Which leads me to your last point. I am indeed sold on the game’s unique environment, so that’s good (some of you have read my rant on how games without compelling environments tend to suck). But that’s all a game trailer can really do; we know that we never get to do any of the pre-rendered stuff, so who knows how the game is going to play?


        Sort of. Ish. It’s more of an exploration of How Not To Do It than any actual prediction. And it is at least possible, since a large pile of money spent on the flashy-but-unhelpful trailer means that much less has gone into development. It’s just that games are often at their weakest when they try to be movies, so I’m a little uncomfortable seeing this trailer lean in that direction. But again: I was just covering the “what could go wrong” angle, not the whole picture.

      • @veret: The demo angle did cross my mind, but I had already spilled enough words. The problem with demos is that they are much heavier on the effort on the part of potential consumer than trailers have become (all hail thee youtube and cousins) due to download time and installation. Maybe future developments along the lines of OnLive or the browser being the platform of choice would resolve this (I shuddered as I wrote that). Trailers remain the easiest way to reach an audience. As well as those ridiculous press releases (Laura umbrage:

        I could have cited a few other influences I spotted, but I was snipping wordage again. RPS linked this today:

        I showed the trailer to Mrs. HM, a big fan of the original Deus Ex, but she had the same reaction as me: nonplussed. Very nice trailer, but didn’t really sell us the package, because it didn’t show us the package.

        Last thing veret- I think we’ve written more words on this page than Laura and Kent combined, so I say we kick them out and take over the site. Kent is still suffering from illness and we could easily take him.

      • Holy shitola. XCOM trailer causes massive internet bust-up on RPS comments shocker. No wonder no one wants to show the game in a trailer any more. (Personally, I was intrigued, did not feel like I was being fondled and touched in uncomfortable ways a la the DX3 trailer cinematics)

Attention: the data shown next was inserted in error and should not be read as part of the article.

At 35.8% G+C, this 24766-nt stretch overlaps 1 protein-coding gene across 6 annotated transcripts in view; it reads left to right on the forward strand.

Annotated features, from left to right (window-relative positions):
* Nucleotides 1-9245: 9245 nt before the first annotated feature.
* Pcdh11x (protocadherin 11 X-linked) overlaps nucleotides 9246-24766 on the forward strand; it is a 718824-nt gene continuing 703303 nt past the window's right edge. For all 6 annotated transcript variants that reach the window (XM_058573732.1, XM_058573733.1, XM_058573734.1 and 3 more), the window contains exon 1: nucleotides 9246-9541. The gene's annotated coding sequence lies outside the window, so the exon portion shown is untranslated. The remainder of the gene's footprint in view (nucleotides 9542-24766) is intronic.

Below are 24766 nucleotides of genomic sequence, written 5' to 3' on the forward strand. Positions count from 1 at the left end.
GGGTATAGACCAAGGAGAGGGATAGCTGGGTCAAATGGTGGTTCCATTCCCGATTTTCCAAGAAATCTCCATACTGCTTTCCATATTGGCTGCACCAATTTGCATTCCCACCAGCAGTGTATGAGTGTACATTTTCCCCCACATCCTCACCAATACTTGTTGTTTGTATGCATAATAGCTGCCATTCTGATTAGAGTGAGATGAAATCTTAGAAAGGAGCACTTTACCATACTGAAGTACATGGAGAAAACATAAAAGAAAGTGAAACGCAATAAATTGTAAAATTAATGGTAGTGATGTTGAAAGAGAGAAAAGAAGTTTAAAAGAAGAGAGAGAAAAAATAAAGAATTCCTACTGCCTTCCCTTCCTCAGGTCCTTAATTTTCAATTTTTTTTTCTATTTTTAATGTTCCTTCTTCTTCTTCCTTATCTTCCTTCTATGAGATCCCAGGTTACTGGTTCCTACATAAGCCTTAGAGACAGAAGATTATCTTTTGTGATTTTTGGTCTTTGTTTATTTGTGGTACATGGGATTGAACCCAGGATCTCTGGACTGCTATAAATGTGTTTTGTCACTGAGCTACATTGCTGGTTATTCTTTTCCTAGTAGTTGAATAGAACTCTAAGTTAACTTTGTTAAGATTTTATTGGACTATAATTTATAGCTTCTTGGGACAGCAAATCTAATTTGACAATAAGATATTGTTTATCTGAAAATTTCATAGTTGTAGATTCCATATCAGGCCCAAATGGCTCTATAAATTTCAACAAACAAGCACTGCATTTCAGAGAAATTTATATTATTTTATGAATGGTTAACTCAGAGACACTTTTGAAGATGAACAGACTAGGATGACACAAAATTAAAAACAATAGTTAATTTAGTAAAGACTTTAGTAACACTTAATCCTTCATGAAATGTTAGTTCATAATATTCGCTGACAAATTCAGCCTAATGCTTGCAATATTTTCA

5. P.P.S. I love cool trailers. Here’s a recent trailer I dig which is more music video:

  6. I feel like you’re mostly right, Laura. This trailer very obviously mimics long-established standards for action movie trailers, with an immediate introduction of its visual aesthetic and the first two-thirds exposition, last third sizzle structure used by more or less every film in the genre. That said, this one does seem to spend a bit more time detailing the specific abilities of the protagonist than your typical movie preview would.

    I feel like this sort of trailer might not work so well for a game though. As you say, it’s been designed to imply a measured progression of distinct narrative beats, which is mostly not how games tell stories. In a movie, the protagonist would have exactly one scene with the important sky-scraper man, or perhaps two counting a climactic second meeting at the film’s close. A 10+ hour game will probably see you accepting dozens of similar missions from him, diluting the impact of each encounter.

    I’m not convinced that the distance between action movie heroes and action game heroes is as great as you claim, but oh well.

    Anyways, here’s a couple of film trailers for comparison (from Blade Runner and the Matrix, respectively):